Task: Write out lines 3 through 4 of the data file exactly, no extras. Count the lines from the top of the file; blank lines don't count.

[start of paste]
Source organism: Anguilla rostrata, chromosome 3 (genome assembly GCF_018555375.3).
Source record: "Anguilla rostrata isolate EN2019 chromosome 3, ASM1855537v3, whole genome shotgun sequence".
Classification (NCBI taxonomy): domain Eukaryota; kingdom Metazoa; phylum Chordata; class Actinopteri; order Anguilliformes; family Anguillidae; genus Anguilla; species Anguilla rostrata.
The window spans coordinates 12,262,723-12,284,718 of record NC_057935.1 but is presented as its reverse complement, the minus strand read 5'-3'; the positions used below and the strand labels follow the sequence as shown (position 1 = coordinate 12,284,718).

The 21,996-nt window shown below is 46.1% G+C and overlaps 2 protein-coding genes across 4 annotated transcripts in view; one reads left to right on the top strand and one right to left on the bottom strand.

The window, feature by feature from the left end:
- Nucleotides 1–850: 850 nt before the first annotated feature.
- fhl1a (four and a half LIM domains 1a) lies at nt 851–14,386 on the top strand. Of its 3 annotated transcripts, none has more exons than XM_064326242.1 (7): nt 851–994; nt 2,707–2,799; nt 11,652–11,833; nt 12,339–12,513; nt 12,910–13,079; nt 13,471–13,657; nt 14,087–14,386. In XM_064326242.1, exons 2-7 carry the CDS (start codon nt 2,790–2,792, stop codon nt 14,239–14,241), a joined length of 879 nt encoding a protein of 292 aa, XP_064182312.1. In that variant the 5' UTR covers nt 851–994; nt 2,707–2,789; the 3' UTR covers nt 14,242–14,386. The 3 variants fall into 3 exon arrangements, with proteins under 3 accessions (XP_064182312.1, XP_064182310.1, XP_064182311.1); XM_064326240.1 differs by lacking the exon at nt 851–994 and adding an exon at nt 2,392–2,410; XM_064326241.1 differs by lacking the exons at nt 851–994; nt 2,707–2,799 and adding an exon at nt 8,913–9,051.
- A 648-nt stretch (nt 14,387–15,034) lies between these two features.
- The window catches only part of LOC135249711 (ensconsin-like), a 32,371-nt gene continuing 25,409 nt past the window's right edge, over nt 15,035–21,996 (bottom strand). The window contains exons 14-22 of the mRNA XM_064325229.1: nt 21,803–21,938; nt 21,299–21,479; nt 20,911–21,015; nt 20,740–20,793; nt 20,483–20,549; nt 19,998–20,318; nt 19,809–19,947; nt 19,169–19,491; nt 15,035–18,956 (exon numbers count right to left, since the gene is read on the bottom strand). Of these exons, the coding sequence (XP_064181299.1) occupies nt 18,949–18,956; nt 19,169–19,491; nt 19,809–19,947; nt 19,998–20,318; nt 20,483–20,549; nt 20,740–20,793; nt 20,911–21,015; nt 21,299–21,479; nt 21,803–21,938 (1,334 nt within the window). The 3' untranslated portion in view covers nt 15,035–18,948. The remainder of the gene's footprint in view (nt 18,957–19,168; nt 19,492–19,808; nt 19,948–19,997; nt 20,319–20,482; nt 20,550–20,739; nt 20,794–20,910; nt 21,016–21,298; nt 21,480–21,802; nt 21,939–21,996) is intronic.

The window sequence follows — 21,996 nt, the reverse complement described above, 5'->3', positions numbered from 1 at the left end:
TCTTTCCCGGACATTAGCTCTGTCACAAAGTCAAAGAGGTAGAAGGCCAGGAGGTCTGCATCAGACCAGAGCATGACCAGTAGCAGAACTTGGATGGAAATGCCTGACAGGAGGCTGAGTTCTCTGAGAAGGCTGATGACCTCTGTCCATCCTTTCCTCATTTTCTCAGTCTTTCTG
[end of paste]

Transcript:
Classification (NCBI taxonomy): domain Eukaryota; kingdom Metazoa; phylum Chordata; class Actinopteri; order Anguilliformes; family Anguillidae; genus Anguilla; species Anguilla rostrata.
The window spans coordinates 12,262,723-12,284,718 of record NC_057935.1 but is presented as its reverse complement, the minus strand read 5'-3'; the positions used below and the strand labels follow the sequence as shown (position 1 = coordinate 12,284,718).